As a certified yoga instructor, I’m incredibly pleased to see yoga used as a way for serious athletes to stay healthy, while training harder and longer than ever before. Because of this widespread realization, athletes are more and more appreciative of yoga’s therapeutic benefits as a complement to their primary method of training. So it’s no surprise that a recent Tabata Times article listed ten reasons why athletes should do yoga. The article noted the benefits include improved balance, range of motion and overall improved fitness on the list. Likewise, the focused mind-body connection inherent in martial arts is also central to yoga, so a weekly yoga class would likely be well received in your martial arts or MMA gym.
For these reasons, and a whole list of others, it’s highly likely at some point you’ll find yourself considering the addition of a yoga class to your martial arts class schedule or gym programming. When that time comes, here’s a list of five things you’ll want to know to ensure you bring on the right yoga instructor for your program.
Your instructor should be certified
This seems pretty obvious, but you need to ensure that your yoga instructor is certified. Certification is issued through individual teacher training programs, with all curriculum governed by the universal organization, the Yoga Alliance. Yoga instructors will have either a 200hr or 500hr certification, and sometimes they will also have the “RYT” designation after the level of training. This simply means the instructor paid a membership fee to register with the Yoga Alliance.
Your instructor should have his or her own liability insurance
Yoga instructors carry liability insurance to protect themselves from claims of injury by a student. All yoga teacher-training programs instruct their students to obtain such coverage, so you should have no trouble finding applicants who have it. Plus, by hiring a yoga instructor who carries his or her own insurance, you’ll be shielded from the financial loss of those potential nightmarish injury claims.Your instructor should be CPR certifiedWhile yoga at its best strengthens and stretches, students with balance challenges can fall, and those with undiagnosed heart conditions are at risk of a serious medical incident at any time. Yoga instructors know they should keep their certifications current, so just ask for a copy of their card.Your instructor should be able to teach the right style of yoga for your athletesSince there are countless styles of yoga, you’ll want to be sure you find an instructor to teach the style that best suits your martial arts gym or box. Styles of yoga I recommend to complement your programs include:
- Hatha Yoga: a foundational yoga that focuses on correct alignment in postures and breath control. This style of yoga is great for athletes of any age and physical ability.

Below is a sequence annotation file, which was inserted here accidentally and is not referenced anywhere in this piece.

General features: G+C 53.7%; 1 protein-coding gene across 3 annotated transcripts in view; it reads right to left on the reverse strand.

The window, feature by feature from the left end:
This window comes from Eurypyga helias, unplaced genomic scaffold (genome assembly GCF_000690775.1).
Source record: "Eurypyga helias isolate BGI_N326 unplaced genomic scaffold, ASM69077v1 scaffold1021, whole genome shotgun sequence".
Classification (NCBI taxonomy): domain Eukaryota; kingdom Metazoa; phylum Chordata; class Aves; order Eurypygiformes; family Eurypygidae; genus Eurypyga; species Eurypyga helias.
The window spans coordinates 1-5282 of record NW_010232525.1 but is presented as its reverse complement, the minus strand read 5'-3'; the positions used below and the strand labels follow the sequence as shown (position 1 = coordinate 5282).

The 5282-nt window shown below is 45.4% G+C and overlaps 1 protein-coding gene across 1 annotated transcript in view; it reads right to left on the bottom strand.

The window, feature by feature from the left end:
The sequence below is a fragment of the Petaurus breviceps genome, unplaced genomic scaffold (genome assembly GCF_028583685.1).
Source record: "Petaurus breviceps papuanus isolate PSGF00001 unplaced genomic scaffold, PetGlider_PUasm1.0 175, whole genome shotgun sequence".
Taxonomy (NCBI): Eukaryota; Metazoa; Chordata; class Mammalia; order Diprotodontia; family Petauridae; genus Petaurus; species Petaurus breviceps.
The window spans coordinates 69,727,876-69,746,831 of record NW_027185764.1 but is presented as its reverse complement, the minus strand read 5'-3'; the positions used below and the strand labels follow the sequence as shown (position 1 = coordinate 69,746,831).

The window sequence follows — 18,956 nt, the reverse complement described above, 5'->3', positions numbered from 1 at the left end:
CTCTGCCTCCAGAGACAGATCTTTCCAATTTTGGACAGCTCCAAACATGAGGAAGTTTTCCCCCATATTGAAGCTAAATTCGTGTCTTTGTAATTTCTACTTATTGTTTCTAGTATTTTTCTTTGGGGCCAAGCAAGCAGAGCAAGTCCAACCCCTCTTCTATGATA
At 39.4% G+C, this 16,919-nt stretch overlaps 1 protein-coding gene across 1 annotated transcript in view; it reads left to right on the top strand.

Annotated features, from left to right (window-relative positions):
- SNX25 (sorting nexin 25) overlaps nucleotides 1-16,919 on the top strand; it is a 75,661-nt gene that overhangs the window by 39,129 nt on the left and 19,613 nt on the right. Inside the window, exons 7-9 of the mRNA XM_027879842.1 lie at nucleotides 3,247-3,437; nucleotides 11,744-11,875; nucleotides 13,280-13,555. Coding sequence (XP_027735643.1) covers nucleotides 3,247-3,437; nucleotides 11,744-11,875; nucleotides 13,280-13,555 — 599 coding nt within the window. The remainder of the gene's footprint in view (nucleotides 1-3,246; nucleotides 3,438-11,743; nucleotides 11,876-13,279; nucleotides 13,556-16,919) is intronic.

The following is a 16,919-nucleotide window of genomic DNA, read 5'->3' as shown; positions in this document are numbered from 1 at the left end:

- Vinyassa Yoga: a style of yoga that links poses in a flowing manner. This is a faster moving yoga that will slightly raise heart rates and feel like a flowing dance on the yoga mat. (Sometimes called Vinyassa Flow)
- Power Yoga: a style of yoga that builds on both Hatha and Vinyassa yoga, adding core strengthening exercises often seen in Pilates. This style of yoga builds heat and will elevate heart rates. Since it is more advanced than Hatha or Vinyassa yoga, it is more appropriate for conditioned athletes.
- Restorative or Yin Yoga: a style of yoga that uses longer holds for poses and only a few poses per class. This style of yoga is extremely beneficial for athletes on a rest day or those who need to combat stress or heal from an injury.
- Budokon Yoga: is a relatively new style of yoga that actually blends yoga, meditation, and martial arts. With six belt levels, much like traditional martial arts, Budokon yoga would be an easy program to transition into your martial arts school or MMA gym.
Your instructor should be charismatic and extremely approachable
You want an instructor who will encourage participation, while representing your business and all you stand for. For these reasons, you absolutely want an instructor who is charismatic and approachable. Assuming you have a martial arts gym or box, yoga will be new to your program. Because of that, your students will likely feel a little intimidated unless they’ve taken yoga classes in the past. Your best bet for success is to bring in an instructor who’s warm, encouraging, and approachable.
This is an extremely personal recommendation, and it comes from my own experience as a yoga instructor. I’ve heard plenty of feedback from students in regards to my fellow instructors. Unequivocally, students are drawn to yoga instructors who are knowledgeable and personable. Conversely, instructors who lack personality and have a teaching style that discourages playfulness have the classes that attract fewer students.
Now that you know these five things, you’ll want to recruit and hire your instructor. A great way to go about doing that is to contact nearby yoga teacher training programs and ask to post a flyer to recruit recent graduates.
Good luck bringing a yoga class into your martial arts gym or affiliate gym. Your students will enjoy the added benefit, and you just might see healthier athletes as a result.
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